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Cyrano de Bergerac (Penguin Classics) Paperback – November 28, 2006
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About the Author
Savien Cyrano de Bergerac (1619-1655) French soldier, satirist, and dramatist, whose life has been the basis of many romantic but unhistorical legends. The best-known of them is Edmond Rostand's verse drama Cyrano de Bergerac (1897). Bergerac's major works were two posthumously published accounts of fantastic voyages, VOYAGE DANS LA LUNE (1657) and L'HISTOIRE DES ÉTATS ET EMPIRES DU SOLEIL (1662). Carol Clark is an Emeritus Fellow of Balliol College, Oxford. She taught French there for many years, lecturing particularly on seventeenth and nineteenth-century topics. She has previously translated Baudelaire and Proust for Penguin.
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The French soldier Cyrano de Bergerac is renounced for his wit, writing skills, bravery with a sword, and his panache. He is also cursed with the largest nose ever to darken a human face, and with an unrequited love for his beautiful cousin Roxanne. Roxanne is in love with the handsome, brave but rather dull Baron Christian de Neuvil, and will beg Cyrano to watch over him. Encouraged by Cyrano, Christian will take up the wooing of Roxanne, in which cause Cyrano will play many roles. He will also watch over Christian in the face of many threats, even death...
This Classics Illustrated edition includes the essentials of a long and moving story, including doing justice to several comedic moments and to the famous dual wooing scene. Kyle Baker's almost whimsical art crucially captures the changing emotions of the characters. "Cyrano de Bergerac" is very highly recommended as an entertaining graphic novel treatment of a great story.
This is my favorite play ever; one of my top ten books and the only play in there.
Forget the movies (except maybe the French one with Depardieu), and no it does not end very well, but Edmond Rostand takes you for a ride through love and war and wit and charm and fun and, yes, cooking, all in some of the most brilliant yet funny example of mastery of the alexandrine.
I laugh out to tears each time I read it.
This play is absolutely fantastic. I have never read this particular translation before today when I received it in the mail but I must say that I was quite impressed. I admit that I am used to seeing "panache'" rather than "white plume" but it's something I could get used to.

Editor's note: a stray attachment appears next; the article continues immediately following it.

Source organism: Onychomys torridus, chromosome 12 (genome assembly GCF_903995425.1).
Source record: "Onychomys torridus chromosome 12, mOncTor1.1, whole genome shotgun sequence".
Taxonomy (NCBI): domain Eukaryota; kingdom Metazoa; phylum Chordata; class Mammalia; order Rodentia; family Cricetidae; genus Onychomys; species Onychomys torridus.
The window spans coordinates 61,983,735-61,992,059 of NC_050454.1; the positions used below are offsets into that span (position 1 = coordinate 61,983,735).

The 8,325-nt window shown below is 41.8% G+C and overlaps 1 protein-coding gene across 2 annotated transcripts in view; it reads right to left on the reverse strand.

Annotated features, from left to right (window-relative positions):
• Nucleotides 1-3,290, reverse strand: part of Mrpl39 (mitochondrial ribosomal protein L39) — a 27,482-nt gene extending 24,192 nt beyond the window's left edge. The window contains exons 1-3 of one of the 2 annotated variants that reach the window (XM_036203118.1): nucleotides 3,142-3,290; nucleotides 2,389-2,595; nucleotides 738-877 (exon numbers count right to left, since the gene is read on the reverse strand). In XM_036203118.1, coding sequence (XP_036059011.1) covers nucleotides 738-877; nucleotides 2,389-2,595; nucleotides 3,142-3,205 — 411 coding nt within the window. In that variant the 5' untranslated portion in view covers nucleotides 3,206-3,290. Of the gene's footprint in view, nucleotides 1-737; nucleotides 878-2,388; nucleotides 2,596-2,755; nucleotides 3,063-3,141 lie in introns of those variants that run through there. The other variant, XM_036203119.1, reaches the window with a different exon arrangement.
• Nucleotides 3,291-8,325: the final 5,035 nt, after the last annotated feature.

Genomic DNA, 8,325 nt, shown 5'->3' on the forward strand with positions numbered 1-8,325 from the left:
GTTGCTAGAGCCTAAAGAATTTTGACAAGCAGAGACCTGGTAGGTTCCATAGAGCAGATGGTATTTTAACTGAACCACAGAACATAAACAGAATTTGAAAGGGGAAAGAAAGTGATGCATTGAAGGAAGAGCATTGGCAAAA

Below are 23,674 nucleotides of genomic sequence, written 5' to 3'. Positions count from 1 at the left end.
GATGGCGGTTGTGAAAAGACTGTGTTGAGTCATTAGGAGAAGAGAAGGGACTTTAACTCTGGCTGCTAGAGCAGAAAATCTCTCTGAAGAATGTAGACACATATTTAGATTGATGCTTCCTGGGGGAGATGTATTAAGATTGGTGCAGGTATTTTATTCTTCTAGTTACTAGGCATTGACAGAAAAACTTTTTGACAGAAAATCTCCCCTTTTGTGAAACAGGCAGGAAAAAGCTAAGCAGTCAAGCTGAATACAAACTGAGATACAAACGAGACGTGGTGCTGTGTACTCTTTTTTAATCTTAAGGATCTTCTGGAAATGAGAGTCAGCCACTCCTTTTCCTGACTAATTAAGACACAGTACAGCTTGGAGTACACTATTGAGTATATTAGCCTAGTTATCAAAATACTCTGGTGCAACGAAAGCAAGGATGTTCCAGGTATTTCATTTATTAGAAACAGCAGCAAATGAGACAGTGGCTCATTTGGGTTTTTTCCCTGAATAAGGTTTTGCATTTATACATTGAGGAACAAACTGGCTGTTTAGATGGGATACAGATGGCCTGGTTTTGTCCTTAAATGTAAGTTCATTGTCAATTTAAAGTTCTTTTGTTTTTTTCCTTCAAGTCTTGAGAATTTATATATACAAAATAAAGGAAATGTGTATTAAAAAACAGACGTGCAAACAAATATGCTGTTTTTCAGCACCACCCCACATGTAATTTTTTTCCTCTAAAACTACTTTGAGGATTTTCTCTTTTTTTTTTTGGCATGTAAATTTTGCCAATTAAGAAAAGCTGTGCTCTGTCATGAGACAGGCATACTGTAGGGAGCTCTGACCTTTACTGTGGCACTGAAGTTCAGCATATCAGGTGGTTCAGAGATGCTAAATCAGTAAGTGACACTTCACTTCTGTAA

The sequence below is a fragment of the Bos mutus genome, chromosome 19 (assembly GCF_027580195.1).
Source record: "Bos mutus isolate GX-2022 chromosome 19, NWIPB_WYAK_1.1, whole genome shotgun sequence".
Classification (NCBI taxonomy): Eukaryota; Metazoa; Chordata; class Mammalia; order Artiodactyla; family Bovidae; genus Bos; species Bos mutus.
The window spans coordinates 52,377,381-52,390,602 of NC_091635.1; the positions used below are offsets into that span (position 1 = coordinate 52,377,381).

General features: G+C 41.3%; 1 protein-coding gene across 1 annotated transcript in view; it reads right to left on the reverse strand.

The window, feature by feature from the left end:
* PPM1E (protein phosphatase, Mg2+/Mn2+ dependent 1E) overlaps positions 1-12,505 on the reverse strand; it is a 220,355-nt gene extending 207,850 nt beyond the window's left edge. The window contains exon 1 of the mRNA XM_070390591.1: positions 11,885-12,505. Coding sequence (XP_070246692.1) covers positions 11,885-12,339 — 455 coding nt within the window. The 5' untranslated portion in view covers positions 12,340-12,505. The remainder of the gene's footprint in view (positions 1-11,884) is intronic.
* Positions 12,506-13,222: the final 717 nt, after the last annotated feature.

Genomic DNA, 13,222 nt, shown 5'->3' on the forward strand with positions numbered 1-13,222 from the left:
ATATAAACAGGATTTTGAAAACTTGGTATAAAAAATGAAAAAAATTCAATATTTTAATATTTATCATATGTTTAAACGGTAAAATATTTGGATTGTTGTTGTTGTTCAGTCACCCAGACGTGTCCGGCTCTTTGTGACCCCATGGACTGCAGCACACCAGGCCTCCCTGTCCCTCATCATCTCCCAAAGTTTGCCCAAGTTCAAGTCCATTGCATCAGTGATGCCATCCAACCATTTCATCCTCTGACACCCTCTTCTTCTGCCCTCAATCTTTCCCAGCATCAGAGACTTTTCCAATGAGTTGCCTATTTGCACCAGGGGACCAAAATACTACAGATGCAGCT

Cyrano is a man with a HUGE nose and the skill of wit and steel to back up any one who may dare attack his precious nose. The truth is that for all of his ferocity, he is really quite self-conscious and can never believe that anyone could ever love him. Thus the tragedy of our hero is that he is his own worst enemy. A poet, a warrior, a scientist, a hopeless romantic and though he would do anything for his secret beloved Roxanne, he leads a solitary lonely existence even as he faces death.
I know there are those who might say that this is not so. Was not Roxanne there when he died? Yes, but did he allow himself to be comforted and be held as he breathed out his last? No. He had to get up and look death right in the eyes as it were for one last battle. Facing his old enemies as he put it.
Cyrano de Bergerac is an absolutely amazing play with so much soul, so much wit, so much humanity, in short, so much NOSE that one would lose out NOT to read it. I feel I would be diminished had I never come across this play.
Now, the Christmas present in this particular edition! It comes with a FREE DVD version by the Chamberlain Brothers of Jose Ferrer's Oscar winning 1950 performance of Cyrano de Bergerac. I could not believe my eyes when I opened the package today! I believe there are some of this available from individual sellers. If the price is right, I would recommend it. If you are only interested in the Signet Classics play, Amazon has that to. Lowell Blair is the translator of this edition that I'm reviewing.
Note: Minus 1 star because I think that the story is good, but not great.
The story centers around Cyrano and his secret love for Roxanne. Despite his poetic nature, Cyrano has an abnormally large nose and believes he is unlovable. Cyrano helps another man, Christian, woo Roxanne. The story continues, but I wouldn't want to ruin it for a new reader.
I highly suggest this to anyone that enjoys a good romantic story. It's also a good read for anyone that likes 1800's-early 1900's literature.